The U.S. Supreme Court has heard opening arguments in a workplace religious discrimination case that examines whether a clothing store can refuse to hire a young woman for wearing the headscarf she says is a symbol of her Muslim faith. Katherine Gypson reports from the Supreme Court.
Video

Video Falling Gas Prices Hurt Nascent Illinois Hydraulic Fracturing Industry

Falling oil prices are helping consumers purchase cheaper petroleum at the pump. But that’s made hydraulic fracturing or “fracking” less economically viable for the companies in the United States invested in the process. VOA’s Kane Farabaugh reports on one Midwestern town that was hoping to change its fortunes by cashing in on the next big U.S. oil boom.
Video

Video Fighting in Sudan's South Kordofan Fuels Mass Displacement

Heavy fighting in Sudan's South Kordofan state is causing hundreds of thousands to flee into uncertain conditions. Local aid organizations estimate as many as 400,000 civilians have been internally displaced since the conflict began more than three years ago, while another 250,000 have fled across the border to refugee camps in South Sudan. VOA's Adam Bailes reports.
Video

Video Lao Dam Project Runs Into Opposition

A Lao dam project on a section of the Mekong River is drawing opposition from local fishermen, international environmental groups and neighboring countries. VOA's Say Mony visited the region to investigate the concerns. Colin Lovett narrates.
Video

Video A Filmmaker Discovers Her Biracial Identity in "Little White Lie

Lacey Schwartz grew up in an upper middle-class Jewish family, in a town in upstate New York where almost everyone she knew was white. She assumed that she was, as well. Her recent documentary, Little White Lie, tells the story of how she uncovered the secret of her true racial background. VOA’s Carolyn Weaver has more on the film.
Video

Video Deep Under Antarctic Ice Sheet, Life!

With the end of summer in the Southern hemisphere, the Antarctic research season is over. Scientists from Northern Illinois University are back in their laboratory after a 3-month expedition on the Ross Ice Shelf, the world’s largest floating ice sheet. As VOA’s Rosanne Skirble reports, they hope to find clues to explain the dynamics of the rapidly melting ice and its impact on sea level rise.
Video

Video US-Cuba Normalization Talks Resume Friday

Negotiations aimed at normalizing diplomatic relations between the U.S. and Cuba resume Friday. On the table: lifting a half-century trade embargo and easing banking and travel restrictions. There's opposition in Congress, but some analysts say there may be sufficient political and economic incentives in both nations for a potential breakthrough this year. VOA's Mil Arcega reports.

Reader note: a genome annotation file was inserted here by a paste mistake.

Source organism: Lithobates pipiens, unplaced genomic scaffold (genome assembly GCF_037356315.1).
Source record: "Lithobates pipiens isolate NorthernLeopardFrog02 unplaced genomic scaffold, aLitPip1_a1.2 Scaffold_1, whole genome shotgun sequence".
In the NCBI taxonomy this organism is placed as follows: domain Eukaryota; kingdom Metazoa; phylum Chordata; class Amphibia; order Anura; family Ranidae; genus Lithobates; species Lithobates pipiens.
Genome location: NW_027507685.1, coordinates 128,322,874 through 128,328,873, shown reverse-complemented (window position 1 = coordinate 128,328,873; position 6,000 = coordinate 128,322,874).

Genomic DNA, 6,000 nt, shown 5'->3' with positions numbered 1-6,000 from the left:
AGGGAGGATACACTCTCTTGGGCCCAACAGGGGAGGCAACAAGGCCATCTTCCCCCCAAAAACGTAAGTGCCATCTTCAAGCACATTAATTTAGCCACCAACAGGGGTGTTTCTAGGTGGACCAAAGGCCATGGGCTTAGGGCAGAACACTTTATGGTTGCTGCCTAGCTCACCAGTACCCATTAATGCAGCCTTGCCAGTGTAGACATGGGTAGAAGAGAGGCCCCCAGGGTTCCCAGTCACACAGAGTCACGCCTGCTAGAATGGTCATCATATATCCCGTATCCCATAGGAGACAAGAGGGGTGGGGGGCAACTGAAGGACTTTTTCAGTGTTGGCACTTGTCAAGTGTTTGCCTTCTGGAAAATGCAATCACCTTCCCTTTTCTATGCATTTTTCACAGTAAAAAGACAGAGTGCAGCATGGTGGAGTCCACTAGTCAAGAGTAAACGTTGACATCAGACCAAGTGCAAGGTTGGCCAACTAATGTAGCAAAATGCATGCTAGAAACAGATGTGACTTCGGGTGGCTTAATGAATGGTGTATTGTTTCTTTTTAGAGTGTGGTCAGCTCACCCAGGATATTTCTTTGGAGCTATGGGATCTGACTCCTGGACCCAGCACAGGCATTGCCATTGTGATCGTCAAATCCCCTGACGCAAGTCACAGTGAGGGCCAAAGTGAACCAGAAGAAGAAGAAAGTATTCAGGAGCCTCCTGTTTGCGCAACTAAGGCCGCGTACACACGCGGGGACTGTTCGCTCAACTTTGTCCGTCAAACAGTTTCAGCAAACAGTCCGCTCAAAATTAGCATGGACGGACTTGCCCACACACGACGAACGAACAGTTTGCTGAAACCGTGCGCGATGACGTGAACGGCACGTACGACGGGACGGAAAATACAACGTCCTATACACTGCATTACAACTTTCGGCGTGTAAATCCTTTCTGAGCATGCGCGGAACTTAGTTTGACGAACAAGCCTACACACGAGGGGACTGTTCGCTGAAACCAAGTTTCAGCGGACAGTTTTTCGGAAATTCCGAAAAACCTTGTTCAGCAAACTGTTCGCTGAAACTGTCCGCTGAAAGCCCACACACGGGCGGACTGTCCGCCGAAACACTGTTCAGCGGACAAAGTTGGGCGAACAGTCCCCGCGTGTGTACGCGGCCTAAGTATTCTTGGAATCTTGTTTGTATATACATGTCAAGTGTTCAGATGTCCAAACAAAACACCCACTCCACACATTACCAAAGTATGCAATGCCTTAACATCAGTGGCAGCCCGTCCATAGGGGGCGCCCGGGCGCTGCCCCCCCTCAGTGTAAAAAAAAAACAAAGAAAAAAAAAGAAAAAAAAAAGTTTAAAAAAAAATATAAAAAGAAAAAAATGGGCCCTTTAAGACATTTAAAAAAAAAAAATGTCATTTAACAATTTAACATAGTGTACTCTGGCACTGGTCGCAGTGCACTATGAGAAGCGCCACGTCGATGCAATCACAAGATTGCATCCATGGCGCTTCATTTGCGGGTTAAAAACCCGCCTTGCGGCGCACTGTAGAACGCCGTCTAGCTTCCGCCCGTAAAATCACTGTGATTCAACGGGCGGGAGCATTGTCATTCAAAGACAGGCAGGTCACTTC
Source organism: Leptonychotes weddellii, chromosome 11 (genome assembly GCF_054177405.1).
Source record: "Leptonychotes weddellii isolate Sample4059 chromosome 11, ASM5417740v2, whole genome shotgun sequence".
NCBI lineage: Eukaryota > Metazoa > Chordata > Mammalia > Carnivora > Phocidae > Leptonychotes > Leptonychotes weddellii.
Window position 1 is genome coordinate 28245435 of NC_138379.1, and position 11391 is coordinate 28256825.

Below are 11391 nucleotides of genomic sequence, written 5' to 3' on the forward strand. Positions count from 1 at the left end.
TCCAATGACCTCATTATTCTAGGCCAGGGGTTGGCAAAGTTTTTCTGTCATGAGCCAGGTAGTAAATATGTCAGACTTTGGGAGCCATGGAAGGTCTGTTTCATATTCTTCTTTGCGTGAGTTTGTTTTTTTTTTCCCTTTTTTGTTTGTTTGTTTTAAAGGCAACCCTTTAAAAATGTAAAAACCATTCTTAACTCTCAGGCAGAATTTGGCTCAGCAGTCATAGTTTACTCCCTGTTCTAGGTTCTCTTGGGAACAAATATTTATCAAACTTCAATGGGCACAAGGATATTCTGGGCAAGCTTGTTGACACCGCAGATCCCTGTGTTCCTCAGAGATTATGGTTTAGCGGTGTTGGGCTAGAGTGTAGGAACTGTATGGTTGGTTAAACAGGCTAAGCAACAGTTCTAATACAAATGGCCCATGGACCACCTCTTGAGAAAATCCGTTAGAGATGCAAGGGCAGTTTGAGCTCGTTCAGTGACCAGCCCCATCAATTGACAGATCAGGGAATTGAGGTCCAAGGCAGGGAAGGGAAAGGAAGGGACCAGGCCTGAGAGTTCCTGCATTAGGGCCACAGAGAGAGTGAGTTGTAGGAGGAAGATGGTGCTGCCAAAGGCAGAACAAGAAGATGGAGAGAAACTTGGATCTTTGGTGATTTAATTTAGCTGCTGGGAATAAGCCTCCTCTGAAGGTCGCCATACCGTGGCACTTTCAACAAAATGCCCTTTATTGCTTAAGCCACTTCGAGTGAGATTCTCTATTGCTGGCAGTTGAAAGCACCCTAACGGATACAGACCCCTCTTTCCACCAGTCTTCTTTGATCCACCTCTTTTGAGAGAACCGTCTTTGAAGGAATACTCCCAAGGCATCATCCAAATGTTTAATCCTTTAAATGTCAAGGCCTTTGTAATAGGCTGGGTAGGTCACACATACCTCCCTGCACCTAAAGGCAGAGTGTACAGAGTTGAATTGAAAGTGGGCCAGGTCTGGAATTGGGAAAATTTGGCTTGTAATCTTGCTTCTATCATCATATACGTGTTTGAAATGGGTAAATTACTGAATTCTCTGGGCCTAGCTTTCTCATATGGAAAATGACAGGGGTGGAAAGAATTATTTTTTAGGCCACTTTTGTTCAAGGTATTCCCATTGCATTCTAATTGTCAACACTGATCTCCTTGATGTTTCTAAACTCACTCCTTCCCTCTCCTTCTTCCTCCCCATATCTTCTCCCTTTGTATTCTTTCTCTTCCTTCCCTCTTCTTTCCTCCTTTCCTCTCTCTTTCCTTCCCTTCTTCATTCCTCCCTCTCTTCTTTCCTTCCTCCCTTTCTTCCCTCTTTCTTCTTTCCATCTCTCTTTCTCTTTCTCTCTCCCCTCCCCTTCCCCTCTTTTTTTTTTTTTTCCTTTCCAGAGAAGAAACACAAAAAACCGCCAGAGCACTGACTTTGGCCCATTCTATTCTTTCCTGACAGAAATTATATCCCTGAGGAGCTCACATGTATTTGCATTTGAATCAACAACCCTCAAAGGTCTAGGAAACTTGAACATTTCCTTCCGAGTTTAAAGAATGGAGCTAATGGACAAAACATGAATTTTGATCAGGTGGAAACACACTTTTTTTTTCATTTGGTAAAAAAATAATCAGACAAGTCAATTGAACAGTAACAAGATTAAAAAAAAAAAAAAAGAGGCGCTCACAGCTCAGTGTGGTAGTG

Video

Video Pakistan's Deadline For SIM Registration Has Cellphone Users Scrambling

Pakistani cell phone users have until midnight Thursday to register their SIM cards, or their service will be cut off. While some privacy experts worry about government intrusion, many Pakistanis are just worried about keeping their phone lines open. VOA Deewa reporter Arshad Muhmand has more from Peshawar.
Video

Video Myanmar Warns Factory Workers to End Strikes

Outside Myanmar's main city Yangon, thousands of workers walked off their jobs earlier this month demanding a doubling of their wages, pay raises after a year and input from labor unions on industrial regulations. Since Friday, the standoff has grown more tense as police moved in to disrupt the sit-ins, resulting in clashes that injured people from both sides. VOA correspondent Steve Herman visited industrial zones which have become a focus of Myanmar's fledgling workers rights movement.
Video

Video Oscar Winners Do More Than Thank the Academy

The Academy Awards presentation is Hollywood’s night to reward the best movies from the previous year. It’s typically a lot of glitter, a lot of thank you’s, a lot of speeches. But many of this year’s speeches carried messages beyond the thank you's. VOA’s Carolyn Presutti takes a look.

All About America

Circumventing Censorship

An Internet Primer for Healthy Web Habits

As surveillance and censoring technologies advance, so, too, do new tools for your computer or mobile device that help protect your privacy and break through Internet censorship.
More